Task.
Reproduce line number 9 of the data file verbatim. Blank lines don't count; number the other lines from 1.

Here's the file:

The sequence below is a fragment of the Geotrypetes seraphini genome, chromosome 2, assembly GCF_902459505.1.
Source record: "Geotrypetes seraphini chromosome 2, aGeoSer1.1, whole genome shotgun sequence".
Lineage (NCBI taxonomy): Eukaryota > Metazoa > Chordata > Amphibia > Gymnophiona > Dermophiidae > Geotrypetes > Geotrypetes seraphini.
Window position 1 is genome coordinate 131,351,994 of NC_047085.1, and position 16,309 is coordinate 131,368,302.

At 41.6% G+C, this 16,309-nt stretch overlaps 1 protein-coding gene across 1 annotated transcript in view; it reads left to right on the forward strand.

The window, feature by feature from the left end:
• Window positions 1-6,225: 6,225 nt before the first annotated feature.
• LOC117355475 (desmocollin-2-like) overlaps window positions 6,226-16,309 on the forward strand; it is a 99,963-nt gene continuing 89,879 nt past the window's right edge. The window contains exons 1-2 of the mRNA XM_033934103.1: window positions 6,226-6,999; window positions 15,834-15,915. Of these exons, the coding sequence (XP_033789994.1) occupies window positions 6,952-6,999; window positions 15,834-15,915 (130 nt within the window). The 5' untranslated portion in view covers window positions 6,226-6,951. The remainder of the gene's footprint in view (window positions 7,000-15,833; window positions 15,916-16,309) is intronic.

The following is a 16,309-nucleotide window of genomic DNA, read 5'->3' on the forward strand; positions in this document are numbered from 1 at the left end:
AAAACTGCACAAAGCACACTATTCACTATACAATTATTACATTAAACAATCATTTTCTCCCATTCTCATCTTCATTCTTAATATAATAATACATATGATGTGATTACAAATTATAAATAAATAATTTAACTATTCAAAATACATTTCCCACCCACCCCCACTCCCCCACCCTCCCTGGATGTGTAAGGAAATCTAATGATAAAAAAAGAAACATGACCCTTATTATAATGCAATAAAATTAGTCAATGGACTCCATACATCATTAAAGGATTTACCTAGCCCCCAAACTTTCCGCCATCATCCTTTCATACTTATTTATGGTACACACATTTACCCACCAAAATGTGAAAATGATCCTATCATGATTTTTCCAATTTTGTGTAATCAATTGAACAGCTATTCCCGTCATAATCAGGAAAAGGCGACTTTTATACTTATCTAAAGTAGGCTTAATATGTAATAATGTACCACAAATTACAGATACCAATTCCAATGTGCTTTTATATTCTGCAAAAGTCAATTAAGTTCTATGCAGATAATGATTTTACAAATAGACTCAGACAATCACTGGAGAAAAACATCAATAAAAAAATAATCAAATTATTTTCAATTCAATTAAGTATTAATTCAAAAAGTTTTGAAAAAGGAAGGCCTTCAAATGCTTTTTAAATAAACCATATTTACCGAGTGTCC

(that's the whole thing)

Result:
The following is a 16,309-nucleotide window of genomic DNA, read 5'->3' on the forward strand; positions in this document are numbered from 1 at the left end: